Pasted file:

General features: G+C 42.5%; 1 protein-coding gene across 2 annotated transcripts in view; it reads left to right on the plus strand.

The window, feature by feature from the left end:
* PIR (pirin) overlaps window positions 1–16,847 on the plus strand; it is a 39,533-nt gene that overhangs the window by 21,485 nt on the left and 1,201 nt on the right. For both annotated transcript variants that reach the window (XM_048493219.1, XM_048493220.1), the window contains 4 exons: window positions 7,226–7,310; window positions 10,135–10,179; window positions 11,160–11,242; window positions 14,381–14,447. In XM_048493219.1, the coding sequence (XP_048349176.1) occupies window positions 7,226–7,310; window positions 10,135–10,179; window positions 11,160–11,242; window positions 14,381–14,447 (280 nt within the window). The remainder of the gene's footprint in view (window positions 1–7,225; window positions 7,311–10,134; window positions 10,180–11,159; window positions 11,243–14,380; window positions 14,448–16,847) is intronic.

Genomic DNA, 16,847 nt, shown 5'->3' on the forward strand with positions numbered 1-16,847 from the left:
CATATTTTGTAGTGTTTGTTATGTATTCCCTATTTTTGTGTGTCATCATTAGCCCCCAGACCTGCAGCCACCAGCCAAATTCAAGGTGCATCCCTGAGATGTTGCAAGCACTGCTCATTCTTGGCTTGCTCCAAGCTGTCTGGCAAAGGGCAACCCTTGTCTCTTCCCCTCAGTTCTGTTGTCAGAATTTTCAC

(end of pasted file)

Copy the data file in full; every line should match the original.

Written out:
General features: G+C 42.5%; 1 protein-coding gene across 2 annotated transcripts in view; it reads left to right on the plus strand.

The window, feature by feature from the left end:
* PIR (pirin) overlaps window positions 1–16,847 on the plus strand; it is a 39,533-nt gene that overhangs the window by 21,485 nt on the left and 1,201 nt on the right. For both annotated transcript variants that reach the window (XM_048493219.1, XM_048493220.1), the window contains 4 exons: window positions 7,226–7,310; window positions 10,135–10,179; window positions 11,160–11,242; window positions 14,381–14,447. In XM_048493219.1, the coding sequence (XP_048349176.1) occupies window positions 7,226–7,310; window positions 10,135–10,179; window positions 11,160–11,242; window positions 14,381–14,447 (280 nt within the window). The remainder of the gene's footprint in view (window positions 1–7,225; window positions 7,311–10,134; window positions 10,180–11,159; window positions 11,243–14,380; window positions 14,448–16,847) is intronic.

Genomic DNA, 16,847 nt, shown 5'->3' on the forward strand with positions numbered 1-16,847 from the left:
CATATTTTGTAGTGTTTGTTATGTATTCCCTATTTTTGTGTGTCATCATTAGCCCCCAGACCTGCAGCCACCAGCCAAATTCAAGGTGCATCCCTGAGATGTTGCAAGCACTGCTCATTCTTGGCTTGCTCCAAGCTGTCTGGCAAAGGGCAACCCTTGTCTCTTCCCCTCAGTTCTGTTGTCAGAATTTTCAC